Her mother was angry, at first.
Tag had expected it. She had gathered apples on the way back as a peace offering, but Mother was having none of it.
"Don't you dare think that makes up for your irresponsibility, Tagonda. All the worry you put me through, the chores undone, your sister having to do your share..." Mally was pretending not to listen. She wasn't smirking, not exactly, but she looked rather pleased.
But then Mother finished scolding and became concerned, and that was worse. "It's dangerous, Tag," she said. "There are wolves out there, and snakes, and what if the hunters come upon you? I don't want you to get hurt."
Tag looked away from Mother's worried gaze. "I stay away from the hunters, Mother. And the wolves don't bother me, and anyway they can't climb trees. It's nice in the forest."
Mother sighed, and gave her most of Mally's chores to do, and didn't look reassured.
That had only made it harder to slip away the next time. But after a few days, Tag rushed through some of her chores and left the rest undone. The forest was pulling her.
She remembered the way to the big oak tree, mostly. After a few backtrackings, she recognized the thicket where she had lost the witch the first time, and when she pushed her way through there stood the oak in all its glory.
She glanced around to make sure she wasn't being watched. The clearing, made by the spread of the oak's branches, was empty but for a few chirping birds.
She waited no longer, but scrambled up the branches to where she had seen the door. Would the witch be behind it? Or would she be out in the forest, well away? Tag didn't know which she hoped for.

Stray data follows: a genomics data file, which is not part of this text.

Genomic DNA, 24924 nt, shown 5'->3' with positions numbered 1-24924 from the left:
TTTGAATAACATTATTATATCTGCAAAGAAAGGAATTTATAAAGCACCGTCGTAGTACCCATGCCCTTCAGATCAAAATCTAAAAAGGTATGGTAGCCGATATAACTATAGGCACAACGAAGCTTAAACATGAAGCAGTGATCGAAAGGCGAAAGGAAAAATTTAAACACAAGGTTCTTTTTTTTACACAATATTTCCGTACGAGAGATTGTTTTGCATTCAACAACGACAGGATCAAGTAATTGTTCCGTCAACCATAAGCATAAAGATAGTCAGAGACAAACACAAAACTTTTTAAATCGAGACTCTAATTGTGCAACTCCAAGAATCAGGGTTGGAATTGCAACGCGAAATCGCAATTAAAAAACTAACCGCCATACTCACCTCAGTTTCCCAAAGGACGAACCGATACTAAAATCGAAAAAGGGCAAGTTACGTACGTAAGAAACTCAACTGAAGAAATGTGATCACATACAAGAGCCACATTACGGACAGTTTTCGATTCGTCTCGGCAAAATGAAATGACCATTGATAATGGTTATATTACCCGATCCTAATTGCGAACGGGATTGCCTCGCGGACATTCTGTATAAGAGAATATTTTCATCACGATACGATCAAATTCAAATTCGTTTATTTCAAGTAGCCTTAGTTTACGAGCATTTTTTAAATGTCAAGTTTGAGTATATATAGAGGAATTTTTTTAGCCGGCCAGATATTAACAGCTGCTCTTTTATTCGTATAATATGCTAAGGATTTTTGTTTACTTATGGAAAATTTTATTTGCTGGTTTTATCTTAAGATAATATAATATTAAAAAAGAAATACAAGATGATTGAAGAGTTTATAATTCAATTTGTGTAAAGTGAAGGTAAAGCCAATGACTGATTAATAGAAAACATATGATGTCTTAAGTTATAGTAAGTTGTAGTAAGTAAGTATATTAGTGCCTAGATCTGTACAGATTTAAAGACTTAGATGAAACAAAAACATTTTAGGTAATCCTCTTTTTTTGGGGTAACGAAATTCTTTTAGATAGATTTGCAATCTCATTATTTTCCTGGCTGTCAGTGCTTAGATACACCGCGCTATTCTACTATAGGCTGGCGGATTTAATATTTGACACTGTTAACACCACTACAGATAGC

The door was still there, still almost invisible against the bark. There was a bump of tree-skin halfway up that could be a handle, or at least something poking out enough to grab.
Tag grabbed it, and with her heart jumping, she pulled the door open.
The first thing she noticed was the light. The inside of a tree should have been dark, but the room before her was full of a soft glow that came from hand-sized spots in the walls, where the wood itself seemed to hold light.
The second thing she noticed was that there was a room, inside the trunk of this tree. It had clearly been constructed by some person, not just hollowed out by rot or animals. The floor was smooth, flat wood, and the soft light showed that parts of the wall jutted out into what could be a table and a seat before it.
Tag stepped inside, leaving the door open behind her. She felt as if she had discovered a fox's den or a squirrel's drey, a special secret place. Even in the oak's massive trunk, the room was tiny, but on the far side a dark opening dropped downward out of sight.
Tag ran her hand over the bare top of the table, then, holding her breath, touched the wall near one of the glow-spots. It felt just like normal wood, even when her curiosity got the better of her and she tapped one of the spots itself.
"You could have knocked," said a voice behind her.
Tag yelped and spun around. Standing in the dark archway that led downward was the witch, resting one glowing hand on the glowing wall, watching her.
To be continued...